It’s totally normal (I’m sure you would agree) to collect books like American School and University, and as I was flipping through the 1950-51 (22nd annual) edition, I came across a chapter called “America’s Outstanding School Buildings (built since 1945).” In that chapter was a series of school photos and a longer listing of “best” schools in each state.
This is a period of school building that’s very important in Mississippi’s history, as it was around the time of Brown v. Board of Education and there was an attempt to “equalize” the schools for black and white students in order to preserve segregation. As you may recall from this News Roundup, the equalization period was the same one in which the Liberty Elementary School was built.
Anyway, the list for Mississippi really gives us a perspective on what the “experts” of the time thought about individual schools. The buildings were chosen based on such criteria as number of stories (one story was the ideal), acoustics, lighting, sturdy materials (i.e. not Dryvet), and special facilities such as health clinics or multi-use areas. There’s no mention of “modern style” or anything like that, and in fact, look at the difference below between the two pictured schools–one very modern, one trying to look like an old Natchez mansion.
Be prepared to not know what these buildings look like–they’re not the familiar landmark schools we’ve all come to know and preserve. But maybe we ought to give the buildings on this list (the ones that are still standing and intact, that is) a second look–not only for their architectural merit but also considering their important historic context.
Here’s the list, from page 202, with my notes in brackets and those non-extant in red:
- Benton Elem. School, Benton, E.B. Golding, Supt. [Yazoo County–more about this school maybe later this week]
- Clarksdale Negro Elem. School, Clarksdale, H.B. Heidelberg, Supt. [I’m not sure that this one is still standing–I’ll have to do a little research]
- Greenville Elem. School, Greenville, R.J. Koonce, Supt. [I think this would be the old Susie Trigg School, now called McBride–maybe one of our Greenville readers can verify. If so, the building was built 1949 and designed by N.W. Overstreet & Associates]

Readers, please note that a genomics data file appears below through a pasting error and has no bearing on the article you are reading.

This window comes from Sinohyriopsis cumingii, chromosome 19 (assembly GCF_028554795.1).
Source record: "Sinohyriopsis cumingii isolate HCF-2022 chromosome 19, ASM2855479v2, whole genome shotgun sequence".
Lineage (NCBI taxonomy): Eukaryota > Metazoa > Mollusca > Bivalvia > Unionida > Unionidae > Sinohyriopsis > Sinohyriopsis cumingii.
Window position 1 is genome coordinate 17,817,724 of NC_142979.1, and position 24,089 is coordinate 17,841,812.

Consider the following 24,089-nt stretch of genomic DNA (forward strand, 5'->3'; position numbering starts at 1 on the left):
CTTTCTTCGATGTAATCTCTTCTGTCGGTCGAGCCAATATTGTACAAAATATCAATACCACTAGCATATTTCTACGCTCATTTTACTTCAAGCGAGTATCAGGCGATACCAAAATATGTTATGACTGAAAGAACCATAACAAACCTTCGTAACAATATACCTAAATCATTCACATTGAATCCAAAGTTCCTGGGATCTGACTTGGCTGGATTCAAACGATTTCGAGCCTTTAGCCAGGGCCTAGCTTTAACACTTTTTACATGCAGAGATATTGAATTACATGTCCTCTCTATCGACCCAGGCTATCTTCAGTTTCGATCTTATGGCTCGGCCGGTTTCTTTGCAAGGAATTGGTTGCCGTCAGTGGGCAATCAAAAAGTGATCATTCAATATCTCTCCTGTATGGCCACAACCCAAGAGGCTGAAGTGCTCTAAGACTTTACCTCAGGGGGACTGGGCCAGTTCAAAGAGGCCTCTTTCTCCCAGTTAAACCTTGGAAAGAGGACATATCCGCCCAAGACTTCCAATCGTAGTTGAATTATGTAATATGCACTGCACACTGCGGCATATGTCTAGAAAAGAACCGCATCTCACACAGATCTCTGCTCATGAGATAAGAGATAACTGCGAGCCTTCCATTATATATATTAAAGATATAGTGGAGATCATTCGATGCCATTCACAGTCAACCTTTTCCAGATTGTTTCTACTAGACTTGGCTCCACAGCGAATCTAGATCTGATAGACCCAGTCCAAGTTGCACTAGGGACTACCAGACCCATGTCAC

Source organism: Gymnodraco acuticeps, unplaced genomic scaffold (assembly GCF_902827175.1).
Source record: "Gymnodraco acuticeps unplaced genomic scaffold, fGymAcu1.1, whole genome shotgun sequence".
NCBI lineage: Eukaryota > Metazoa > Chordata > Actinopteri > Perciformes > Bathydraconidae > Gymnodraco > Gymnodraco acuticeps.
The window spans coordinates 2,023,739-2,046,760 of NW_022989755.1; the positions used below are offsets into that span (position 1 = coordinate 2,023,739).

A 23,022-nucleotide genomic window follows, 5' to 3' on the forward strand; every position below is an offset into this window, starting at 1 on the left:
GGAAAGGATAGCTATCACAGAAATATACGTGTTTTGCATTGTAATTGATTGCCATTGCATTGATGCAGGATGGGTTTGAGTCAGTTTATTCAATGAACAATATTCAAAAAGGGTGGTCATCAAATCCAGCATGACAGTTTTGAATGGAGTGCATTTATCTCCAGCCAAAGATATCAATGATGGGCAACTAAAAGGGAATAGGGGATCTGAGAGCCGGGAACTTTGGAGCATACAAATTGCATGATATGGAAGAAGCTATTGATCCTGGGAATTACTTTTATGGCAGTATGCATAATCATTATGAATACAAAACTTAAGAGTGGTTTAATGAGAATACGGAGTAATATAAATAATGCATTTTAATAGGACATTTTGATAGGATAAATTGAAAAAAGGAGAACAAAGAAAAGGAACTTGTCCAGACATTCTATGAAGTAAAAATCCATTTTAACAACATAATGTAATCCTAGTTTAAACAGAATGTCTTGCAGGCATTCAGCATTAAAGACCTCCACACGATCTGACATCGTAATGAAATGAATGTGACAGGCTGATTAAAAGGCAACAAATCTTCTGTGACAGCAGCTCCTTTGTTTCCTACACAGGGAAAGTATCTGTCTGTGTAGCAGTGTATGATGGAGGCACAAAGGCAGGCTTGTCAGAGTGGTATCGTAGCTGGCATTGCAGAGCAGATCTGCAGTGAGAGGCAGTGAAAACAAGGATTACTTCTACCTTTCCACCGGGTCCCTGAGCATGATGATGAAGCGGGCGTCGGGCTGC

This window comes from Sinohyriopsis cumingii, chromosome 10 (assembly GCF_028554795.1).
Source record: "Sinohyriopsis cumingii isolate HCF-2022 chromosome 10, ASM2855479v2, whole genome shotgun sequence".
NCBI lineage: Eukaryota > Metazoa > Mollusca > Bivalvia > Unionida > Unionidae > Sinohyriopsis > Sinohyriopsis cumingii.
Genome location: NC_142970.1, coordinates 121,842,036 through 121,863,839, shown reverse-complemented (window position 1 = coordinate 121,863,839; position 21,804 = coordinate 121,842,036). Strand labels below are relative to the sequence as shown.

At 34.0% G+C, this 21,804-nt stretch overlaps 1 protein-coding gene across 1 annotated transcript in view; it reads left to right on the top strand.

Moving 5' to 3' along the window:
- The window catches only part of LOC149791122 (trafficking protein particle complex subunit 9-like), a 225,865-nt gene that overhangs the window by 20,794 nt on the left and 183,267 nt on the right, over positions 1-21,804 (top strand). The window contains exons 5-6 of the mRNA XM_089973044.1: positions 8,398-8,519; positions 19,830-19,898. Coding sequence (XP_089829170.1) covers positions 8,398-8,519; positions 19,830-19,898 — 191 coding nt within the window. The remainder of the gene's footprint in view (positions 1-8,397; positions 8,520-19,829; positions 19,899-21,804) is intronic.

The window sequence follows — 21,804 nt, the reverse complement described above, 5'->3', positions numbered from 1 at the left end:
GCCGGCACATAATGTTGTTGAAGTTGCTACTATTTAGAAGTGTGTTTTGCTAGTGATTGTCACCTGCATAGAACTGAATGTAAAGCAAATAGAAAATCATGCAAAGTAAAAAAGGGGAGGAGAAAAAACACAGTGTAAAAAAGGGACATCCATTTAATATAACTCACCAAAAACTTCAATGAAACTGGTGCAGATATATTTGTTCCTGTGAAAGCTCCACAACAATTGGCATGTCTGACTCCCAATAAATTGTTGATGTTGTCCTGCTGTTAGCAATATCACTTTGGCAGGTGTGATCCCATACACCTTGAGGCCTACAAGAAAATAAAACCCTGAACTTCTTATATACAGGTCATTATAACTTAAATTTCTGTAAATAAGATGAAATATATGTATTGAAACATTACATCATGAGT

- West End Elem. School, Hattiesburg, S.H. Blair, Supt. [this is the school now known as Woodley Elementary that’s in the Parkhaven neighborhood, which I mentioned in this News Roundup, built c.1949 and also designed by N.W. Overstreet & Assoc.]
- Nora Davis Elem. School, Laurel, J.M. Caughman, Supt. [built 1948 and designed by Meridian architect Chris Risher]
- Wm. H. Braden Elem. School, Natchez, W.H. Braden, Supt. [this building is now the school district offices and is almost completely intact inside]
- Picayune High School, Picayune, J.E. Bond, Supt. [I only vaguely recall this school and don’t remember the architect]
- Prentiss High School, Prentiss, W.K. McKay, Supt. [ditto above]
- Grove Street Elem. School, Vicksburg, H.V. Cooper, Supt. [very cool school built 1949 and designed by Jackson firm Gates & Birchett. Listed on the National Register as part of the Grove St.-Jackson St. Historic District in 2007]
- Winona High School, Winona, Robert Taylor, Supt. [this is one of those schools it took me a while to love because it’s attached to a 1920s school so you’re looking at classic old school on one side and modern school on the other, but once I got inside a few years ago and looked around, I liked it, and I like the quirkiness of the combination. Could the fact that the modern addition was designed by E.L. Malvaney have anything to do with my acceptance? Maybe :-)]
This post is a throwback to August, 2009. You can read the post as it originally appeared here. There have been lots of MissPres posts about Mid-Century school buildings that you might find interesting…